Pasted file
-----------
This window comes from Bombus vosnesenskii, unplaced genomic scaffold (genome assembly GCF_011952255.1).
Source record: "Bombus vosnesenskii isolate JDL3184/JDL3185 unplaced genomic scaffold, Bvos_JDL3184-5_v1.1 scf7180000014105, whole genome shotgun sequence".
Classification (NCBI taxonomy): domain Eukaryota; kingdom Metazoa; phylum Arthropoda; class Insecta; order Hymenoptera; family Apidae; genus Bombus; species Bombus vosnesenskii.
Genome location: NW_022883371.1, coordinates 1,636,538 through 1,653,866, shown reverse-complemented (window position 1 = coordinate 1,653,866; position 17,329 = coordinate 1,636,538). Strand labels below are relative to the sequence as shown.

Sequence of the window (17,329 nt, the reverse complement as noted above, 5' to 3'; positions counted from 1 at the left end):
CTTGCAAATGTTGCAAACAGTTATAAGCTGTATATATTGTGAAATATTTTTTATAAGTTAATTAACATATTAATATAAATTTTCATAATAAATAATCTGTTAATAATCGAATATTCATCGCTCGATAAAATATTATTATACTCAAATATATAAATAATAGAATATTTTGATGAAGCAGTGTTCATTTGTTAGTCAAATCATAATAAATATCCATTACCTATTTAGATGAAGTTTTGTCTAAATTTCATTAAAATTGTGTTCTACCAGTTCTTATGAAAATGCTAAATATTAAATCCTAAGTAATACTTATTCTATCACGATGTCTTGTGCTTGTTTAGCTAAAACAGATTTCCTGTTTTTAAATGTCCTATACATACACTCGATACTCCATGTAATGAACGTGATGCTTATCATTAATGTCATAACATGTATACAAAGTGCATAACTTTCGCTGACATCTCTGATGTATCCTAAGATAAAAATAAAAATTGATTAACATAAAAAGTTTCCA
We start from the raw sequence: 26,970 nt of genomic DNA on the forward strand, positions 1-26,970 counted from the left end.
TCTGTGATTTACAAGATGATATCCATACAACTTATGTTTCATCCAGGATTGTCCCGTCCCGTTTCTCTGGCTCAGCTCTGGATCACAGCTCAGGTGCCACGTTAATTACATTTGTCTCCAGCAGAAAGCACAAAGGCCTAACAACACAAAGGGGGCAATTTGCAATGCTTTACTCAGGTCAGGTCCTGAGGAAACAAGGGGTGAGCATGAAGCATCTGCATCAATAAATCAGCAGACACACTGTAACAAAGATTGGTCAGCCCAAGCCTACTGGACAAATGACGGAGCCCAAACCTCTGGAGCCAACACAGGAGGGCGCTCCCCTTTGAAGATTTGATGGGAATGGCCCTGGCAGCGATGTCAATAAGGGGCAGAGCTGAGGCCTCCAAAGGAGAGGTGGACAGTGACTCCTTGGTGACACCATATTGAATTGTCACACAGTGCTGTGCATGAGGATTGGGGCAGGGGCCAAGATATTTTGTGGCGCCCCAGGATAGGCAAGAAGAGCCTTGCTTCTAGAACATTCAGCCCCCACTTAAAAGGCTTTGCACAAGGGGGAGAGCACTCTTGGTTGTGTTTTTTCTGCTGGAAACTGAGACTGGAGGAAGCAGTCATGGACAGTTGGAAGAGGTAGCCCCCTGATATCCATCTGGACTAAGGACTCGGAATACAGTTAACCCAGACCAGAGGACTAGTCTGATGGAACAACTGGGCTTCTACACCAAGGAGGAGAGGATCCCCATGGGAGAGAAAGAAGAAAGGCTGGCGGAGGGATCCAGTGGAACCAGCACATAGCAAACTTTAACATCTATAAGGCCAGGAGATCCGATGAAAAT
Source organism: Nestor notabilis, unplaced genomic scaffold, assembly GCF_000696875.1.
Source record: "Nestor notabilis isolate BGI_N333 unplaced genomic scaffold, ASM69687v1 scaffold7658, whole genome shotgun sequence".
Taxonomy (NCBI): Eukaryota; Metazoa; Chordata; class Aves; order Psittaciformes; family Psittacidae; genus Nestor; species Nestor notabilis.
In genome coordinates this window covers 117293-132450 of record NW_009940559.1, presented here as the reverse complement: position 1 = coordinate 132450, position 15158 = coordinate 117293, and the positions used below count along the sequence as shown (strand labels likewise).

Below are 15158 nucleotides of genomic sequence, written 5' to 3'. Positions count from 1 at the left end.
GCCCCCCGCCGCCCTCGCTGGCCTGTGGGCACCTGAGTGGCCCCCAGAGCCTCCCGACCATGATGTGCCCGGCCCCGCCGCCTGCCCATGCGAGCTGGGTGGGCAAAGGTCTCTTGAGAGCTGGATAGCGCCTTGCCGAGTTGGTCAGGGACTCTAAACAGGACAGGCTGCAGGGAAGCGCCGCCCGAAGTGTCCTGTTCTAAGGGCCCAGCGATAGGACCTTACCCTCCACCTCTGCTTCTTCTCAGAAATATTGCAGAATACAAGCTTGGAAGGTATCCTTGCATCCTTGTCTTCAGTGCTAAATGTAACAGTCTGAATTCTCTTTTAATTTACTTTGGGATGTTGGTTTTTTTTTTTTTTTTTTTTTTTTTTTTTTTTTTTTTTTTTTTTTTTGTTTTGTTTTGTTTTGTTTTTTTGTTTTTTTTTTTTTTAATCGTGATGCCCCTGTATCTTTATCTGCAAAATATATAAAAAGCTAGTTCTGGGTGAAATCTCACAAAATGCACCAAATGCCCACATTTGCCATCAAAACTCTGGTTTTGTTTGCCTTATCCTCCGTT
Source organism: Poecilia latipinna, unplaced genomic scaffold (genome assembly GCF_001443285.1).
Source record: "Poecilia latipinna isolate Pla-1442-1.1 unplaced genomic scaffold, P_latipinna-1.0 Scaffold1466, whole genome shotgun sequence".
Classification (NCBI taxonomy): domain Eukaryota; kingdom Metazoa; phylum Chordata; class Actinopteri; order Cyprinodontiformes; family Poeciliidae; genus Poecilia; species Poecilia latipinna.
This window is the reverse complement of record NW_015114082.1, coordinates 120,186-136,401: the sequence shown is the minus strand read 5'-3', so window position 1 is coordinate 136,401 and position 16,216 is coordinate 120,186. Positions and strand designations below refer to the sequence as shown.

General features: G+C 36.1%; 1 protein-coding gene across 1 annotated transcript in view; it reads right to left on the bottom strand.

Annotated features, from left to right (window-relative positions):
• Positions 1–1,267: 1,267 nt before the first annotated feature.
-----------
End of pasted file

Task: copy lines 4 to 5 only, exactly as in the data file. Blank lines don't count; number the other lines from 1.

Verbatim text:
Genome location: NW_022883371.1, coordinates 1,636,538 through 1,653,866, shown reverse-complemented (window position 1 = coordinate 1,653,866; position 17,329 = coordinate 1,636,538). Strand labels below are relative to the sequence as shown.

Sequence of the window (17,329 nt, the reverse complement as noted above, 5' to 3'; positions counted from 1 at the left end):